Bali Proposes a Tourist Tax to Clean Up Plastic Pollution

Plastic pollution on a beach in Bali.

Plastic pollution on a beach in Bali. GRID-Arendal / Lawrence Hislop.

Bali is considering taxing foreign tourists to tackle the Indonesian island’s mounting plastic pollution problem, The Jakarta Post reported. Bali receives about 6 million visitors annually, mostly from China and Australia.

As Bali’s tourist industry has grown in recent decades, the island has struggled to create an effective waste management plan. According to the Bali Environment Agency, the island produces 3,800 tons of waste every day, with just 60 percent ending up in a landfill. In an effort to reduce the pollution accumulating on the island’s famed beaches and in waters, the province banned single-use plastics last month, including shopping bags, Styrofoam, and straws.

The proposed $10 tax on foreign tourists will be used to fund a program for the preservation of Balinese culture and the environment, with a focus on plastic pollution. Balinese authorities are currently debating how to collect the tax — whether adding it onto airline tickets or collecting it once visitors arrive in the province.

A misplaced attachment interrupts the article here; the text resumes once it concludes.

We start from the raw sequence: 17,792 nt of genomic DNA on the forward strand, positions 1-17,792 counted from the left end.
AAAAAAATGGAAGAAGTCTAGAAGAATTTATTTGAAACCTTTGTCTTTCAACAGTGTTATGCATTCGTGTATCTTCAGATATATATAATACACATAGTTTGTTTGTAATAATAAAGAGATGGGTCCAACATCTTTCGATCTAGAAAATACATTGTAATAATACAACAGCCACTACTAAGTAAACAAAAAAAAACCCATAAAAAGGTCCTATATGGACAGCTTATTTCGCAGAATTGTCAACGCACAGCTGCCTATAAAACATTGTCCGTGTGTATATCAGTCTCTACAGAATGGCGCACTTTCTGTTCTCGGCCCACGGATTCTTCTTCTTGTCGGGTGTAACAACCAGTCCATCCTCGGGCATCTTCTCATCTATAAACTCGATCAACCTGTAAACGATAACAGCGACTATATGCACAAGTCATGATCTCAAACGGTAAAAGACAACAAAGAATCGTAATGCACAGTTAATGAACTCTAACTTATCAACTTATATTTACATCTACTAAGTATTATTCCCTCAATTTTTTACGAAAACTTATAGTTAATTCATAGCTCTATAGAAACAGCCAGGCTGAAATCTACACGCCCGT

“This will give us better fiscal space to support the development of Bali,” Bali Governor Wayan Koster told reporters at the Bali Legislative Council building. “Tourists will understand [the regulation]. They will be happy to pay it as it will be used to strengthen our environment and culture.”

Bali is just the latest Pacific island community to begin asking tourists to pay for the environmental impact of their visits. Last year, Palau began charging visitors a $100 “Pristine Paradise Environmental Fee,” added to the cost of airline tickets, to “protect Palau’s natural environment for future generations.” Visitors to Palau must also sign a pledge stamped in their passports promising not to damage the environment during their stay.